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Since his early boyhood, Norwegian-born, California-based photographer Geir Jordahl has felt his eyes gravitate towards the fringes of both of his physical and psychological world, toward the secret, unnamable things that flicker in and out of our peripheral vision only to vanish once we turn to glimpse them head-on. His longing to see what lies just beyond the boundaries of human consciousness eventually led him to China, where he brought his vintage 180-degree fisheye lens, manufactured in the 1970s.

Influenced in large part by the so-called “Spaghetti Westerns” of Italian filmmaker Sergio Leone, whose radical long shots distorted, reconfigured, and revealed the world in ways imperceptible to the human eye, Jordahl set out to chart the line that separates merely “looking” from truly “seeing” a landscape.

When he journeyed to China on the invitation of a photography travel group, Jordahl’ kept in his mind the landscape paintings that unfolded in ancient scrolls, the lines of poetry he’d read in school. The Chinese terrain, shrouded in mist, became a newfound mystery, a riddle that could not be solved by a simple rectangular image. Circle of Life is Jordahl’s record of China not as is truly is but as it might have been seen by the philosophers and dreamers of centuries past. In the physical, mortal realm, he finds traces of the preternatural, presenting each scene as a “crystal ball,” a prophecy or revelation of things unknown.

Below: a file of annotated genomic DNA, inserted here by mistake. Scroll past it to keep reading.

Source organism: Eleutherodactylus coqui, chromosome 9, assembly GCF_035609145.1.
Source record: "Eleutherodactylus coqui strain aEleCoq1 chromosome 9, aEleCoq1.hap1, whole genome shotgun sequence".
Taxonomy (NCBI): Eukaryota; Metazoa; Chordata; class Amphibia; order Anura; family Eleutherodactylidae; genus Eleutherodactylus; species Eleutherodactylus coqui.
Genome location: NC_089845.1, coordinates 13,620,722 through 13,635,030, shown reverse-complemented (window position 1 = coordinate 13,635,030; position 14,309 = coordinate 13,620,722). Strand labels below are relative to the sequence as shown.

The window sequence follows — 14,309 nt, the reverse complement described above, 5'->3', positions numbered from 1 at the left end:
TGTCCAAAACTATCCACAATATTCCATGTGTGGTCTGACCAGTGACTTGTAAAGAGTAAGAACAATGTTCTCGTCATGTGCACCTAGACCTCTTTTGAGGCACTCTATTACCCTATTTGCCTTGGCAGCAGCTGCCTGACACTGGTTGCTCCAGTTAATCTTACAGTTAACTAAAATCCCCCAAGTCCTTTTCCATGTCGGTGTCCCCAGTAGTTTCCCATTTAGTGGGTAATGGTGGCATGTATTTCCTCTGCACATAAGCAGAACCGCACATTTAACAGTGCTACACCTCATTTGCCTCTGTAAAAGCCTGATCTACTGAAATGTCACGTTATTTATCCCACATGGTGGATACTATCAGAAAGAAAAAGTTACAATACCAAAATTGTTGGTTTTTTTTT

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All images © Geir Jordahl

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